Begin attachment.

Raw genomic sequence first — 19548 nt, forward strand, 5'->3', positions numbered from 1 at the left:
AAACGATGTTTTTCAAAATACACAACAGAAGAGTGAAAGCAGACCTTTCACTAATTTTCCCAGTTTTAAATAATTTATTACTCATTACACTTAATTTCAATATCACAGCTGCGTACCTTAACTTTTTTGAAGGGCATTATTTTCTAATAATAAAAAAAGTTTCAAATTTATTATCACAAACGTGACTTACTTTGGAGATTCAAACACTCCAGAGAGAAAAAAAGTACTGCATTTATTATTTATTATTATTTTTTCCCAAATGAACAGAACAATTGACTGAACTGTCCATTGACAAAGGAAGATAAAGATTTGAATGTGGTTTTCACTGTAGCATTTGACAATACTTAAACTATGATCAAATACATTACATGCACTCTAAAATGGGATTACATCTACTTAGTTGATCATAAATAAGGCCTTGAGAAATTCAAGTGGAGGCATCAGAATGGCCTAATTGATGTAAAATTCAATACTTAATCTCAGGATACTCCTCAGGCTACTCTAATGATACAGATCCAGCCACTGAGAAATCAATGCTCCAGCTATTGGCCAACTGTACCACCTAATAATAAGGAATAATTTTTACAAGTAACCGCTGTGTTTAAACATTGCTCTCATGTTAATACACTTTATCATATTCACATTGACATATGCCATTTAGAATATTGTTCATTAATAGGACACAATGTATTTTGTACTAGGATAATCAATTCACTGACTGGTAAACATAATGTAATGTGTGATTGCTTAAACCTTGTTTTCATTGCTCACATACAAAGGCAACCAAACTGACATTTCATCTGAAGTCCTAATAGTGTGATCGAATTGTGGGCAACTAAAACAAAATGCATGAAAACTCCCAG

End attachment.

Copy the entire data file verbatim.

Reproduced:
Raw genomic sequence first — 19548 nt, forward strand, 5'->3', positions numbered from 1 at the left:
AAACGATGTTTTTCAAAATACACAACAGAAGAGTGAAAGCAGACCTTTCACTAATTTTCCCAGTTTTAAATAATTTATTACTCATTACACTTAATTTCAATATCACAGCTGCGTACCTTAACTTTTTTGAAGGGCATTATTTTCTAATAATAAAAAAAGTTTCAAATTTATTATCACAAACGTGACTTACTTTGGAGATTCAAACACTCCAGAGAGAAAAAAAGTACTGCATTTATTATTTATTATTATTTTTTCCCAAATGAACAGAACAATTGACTGAACTGTCCATTGACAAAGGAAGATAAAGATTTGAATGTGGTTTTCACTGTAGCATTTGACAATACTTAAACTATGATCAAATACATTACATGCACTCTAAAATGGGATTACATCTACTTAGTTGATCATAAATAAGGCCTTGAGAAATTCAAGTGGAGGCATCAGAATGGCCTAATTGATGTAAAATTCAATACTTAATCTCAGGATACTCCTCAGGCTACTCTAATGATACAGATCCAGCCACTGAGAAATCAATGCTCCAGCTATTGGCCAACTGTACCACCTAATAATAAGGAATAATTTTTACAAGTAACCGCTGTGTTTAAACATTGCTCTCATGTTAATACACTTTATCATATTCACATTGACATATGCCATTTAGAATATTGTTCATTAATAGGACACAATGTATTTTGTACTAGGATAATCAATTCACTGACTGGTAAACATAATGTAATGTGTGATTGCTTAAACCTTGTTTTCATTGCTCACATACAAAGGCAACCAAACTGACATTTCATCTGAAGTCCTAATAGTGTGATCGAATTGTGGGCAACTAAAACAAAATGCATGAAAACTCCCAG